On Friday, April 22 – High school basketball legends Schea Cotton & Lenny Cooke gave an exclusive in-store panel discussion at the Microsoft store in New York City. Hosted by writer and co-host of CBS Sports Radio’s Brown & Scoop, Brandon Robinson, the once NBA hopefuls were unapologetically honest about their basketball scouting experiences coming out of New York City (Cooke) and Los Angeles (Cotton). If you didn’t know who they were before, it’s a must you know them now; they represent a reality for most high school and college athletes who don’t go on to make it in the big leagues, but although their successes cannot be measured by NBA standards, they’re stats continue to make them legendary.
Riding around in big cars with the likes of Rocafella’s Jay Z as a St. Johns University expectant, and having MTV camera crews visit his home was just the beginning for a young Cooke, a Brooklyn, New York native whose time in the NBA would soon emerge – or so thought. Ranking higher than the then future NBA heroes like Lebron James, Amar’e Stoudemire and Carmelo Anthony, in 2001 Cooke was the most talked about high school basketball player in the country. Released at the Tribeca Film Festival in 2013 – The Lenny Cooke Movie highlighted Cooke’s unforeseeable story of although having all the distinctions of one of the greatest to play in the NBA, Cooke unfortunately never got his chance to play on the big court with those he came up with.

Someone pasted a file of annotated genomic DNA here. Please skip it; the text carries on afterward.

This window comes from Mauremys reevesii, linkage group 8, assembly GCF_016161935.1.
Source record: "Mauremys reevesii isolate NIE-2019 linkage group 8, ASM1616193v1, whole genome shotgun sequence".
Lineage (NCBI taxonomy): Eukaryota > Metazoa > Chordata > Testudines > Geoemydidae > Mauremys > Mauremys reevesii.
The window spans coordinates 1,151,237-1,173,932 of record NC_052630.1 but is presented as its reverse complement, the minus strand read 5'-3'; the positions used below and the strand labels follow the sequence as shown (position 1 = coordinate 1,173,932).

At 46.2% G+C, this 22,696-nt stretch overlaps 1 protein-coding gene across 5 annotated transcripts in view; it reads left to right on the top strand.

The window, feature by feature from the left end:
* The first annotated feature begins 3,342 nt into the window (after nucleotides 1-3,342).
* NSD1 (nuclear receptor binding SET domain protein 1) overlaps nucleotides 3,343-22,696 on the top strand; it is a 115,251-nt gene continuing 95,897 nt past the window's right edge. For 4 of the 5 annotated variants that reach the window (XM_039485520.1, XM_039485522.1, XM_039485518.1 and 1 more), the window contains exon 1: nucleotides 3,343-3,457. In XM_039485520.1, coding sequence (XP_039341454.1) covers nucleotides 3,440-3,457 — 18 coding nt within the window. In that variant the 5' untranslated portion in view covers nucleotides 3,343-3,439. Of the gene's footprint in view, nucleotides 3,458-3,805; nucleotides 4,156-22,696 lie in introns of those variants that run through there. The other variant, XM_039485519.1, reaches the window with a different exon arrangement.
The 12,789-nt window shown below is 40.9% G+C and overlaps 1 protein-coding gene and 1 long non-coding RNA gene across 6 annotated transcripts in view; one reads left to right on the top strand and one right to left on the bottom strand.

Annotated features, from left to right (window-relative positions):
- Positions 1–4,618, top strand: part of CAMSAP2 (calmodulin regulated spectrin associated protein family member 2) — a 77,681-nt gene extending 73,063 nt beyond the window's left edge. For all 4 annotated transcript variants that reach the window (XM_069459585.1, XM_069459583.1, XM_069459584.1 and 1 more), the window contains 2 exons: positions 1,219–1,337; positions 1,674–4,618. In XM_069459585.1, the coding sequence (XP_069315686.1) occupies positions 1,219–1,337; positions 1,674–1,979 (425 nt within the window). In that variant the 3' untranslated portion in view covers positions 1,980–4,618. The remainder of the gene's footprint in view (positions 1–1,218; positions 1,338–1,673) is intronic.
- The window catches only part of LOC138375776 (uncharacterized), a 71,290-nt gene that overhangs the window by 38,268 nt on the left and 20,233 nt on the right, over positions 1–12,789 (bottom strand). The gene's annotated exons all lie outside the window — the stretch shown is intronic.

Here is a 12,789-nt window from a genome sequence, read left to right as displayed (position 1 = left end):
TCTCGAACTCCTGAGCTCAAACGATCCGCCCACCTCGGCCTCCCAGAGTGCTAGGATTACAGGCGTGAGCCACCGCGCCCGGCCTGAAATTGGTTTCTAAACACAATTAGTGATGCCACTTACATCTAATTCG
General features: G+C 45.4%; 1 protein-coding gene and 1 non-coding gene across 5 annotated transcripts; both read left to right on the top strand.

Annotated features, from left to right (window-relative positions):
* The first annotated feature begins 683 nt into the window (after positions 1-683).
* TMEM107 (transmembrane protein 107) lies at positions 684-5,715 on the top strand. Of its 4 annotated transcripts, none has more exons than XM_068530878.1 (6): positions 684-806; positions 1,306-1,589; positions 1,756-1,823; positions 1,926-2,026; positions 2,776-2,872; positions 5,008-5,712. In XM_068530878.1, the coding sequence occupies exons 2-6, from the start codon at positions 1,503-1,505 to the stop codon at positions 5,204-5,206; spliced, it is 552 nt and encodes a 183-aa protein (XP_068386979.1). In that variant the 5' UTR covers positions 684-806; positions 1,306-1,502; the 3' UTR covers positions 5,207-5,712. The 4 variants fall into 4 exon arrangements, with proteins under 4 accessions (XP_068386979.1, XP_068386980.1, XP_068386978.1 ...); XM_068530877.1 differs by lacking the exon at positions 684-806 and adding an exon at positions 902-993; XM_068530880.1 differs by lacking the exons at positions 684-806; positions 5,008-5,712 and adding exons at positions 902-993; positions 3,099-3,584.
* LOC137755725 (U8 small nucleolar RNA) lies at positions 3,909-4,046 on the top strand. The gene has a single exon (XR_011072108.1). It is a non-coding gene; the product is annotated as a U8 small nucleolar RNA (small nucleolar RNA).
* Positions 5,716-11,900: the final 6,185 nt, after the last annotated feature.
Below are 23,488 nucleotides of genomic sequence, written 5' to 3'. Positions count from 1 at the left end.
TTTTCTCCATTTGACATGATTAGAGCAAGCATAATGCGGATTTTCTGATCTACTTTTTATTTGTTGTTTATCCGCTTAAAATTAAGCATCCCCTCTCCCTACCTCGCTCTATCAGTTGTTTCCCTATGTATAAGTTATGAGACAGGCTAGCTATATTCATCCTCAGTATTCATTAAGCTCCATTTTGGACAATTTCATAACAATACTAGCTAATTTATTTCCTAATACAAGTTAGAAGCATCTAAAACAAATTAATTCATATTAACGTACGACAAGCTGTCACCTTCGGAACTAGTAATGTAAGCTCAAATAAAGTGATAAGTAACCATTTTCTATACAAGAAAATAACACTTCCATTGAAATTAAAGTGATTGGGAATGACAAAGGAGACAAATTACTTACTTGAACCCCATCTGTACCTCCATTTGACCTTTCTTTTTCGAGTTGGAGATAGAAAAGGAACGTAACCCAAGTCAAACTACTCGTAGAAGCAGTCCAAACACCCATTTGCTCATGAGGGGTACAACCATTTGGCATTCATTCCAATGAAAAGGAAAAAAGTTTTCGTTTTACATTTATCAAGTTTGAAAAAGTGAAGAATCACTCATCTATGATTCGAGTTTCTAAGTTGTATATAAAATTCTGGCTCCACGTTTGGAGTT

Coming out of Los Angeles, Schea Cotton played for one of the top basketball programs as a high school student and was relentless to make it to the NBA, and would have, but however due a series of events, and a few years of playing overseas, Cotton still did not reach that NBA player status. With gangs and such being his biggest distraction of evils trying to diminish his good name, Schea kept it funky when saying, “I kept my head in the lab (the gym) in order to avoid the evils of the world.” But even with keeping his head on the prize at all times, the NBA was just not in his cards. Cotton’s story will be told in a documentary titled Manchild: The Schea Cotton Story expected out some time in 2017, the 20th anniversary following his high school graduation.Despite never getting the chance to play in the NBA as expected, both Cotton and Cooke use their unfortunate experiences of not making it to inspire and mentor today’s youth about the disappointments that may occur, while still uplifting and encouraging them to “keep God first (Cooke)” and “keep oneself diversified on all fronts (Cotton)”. Things may not go as expected, but riding the wave of life is still a blessing- no less, and all experiences should be set as precedents’ for another something, that of which can still be great.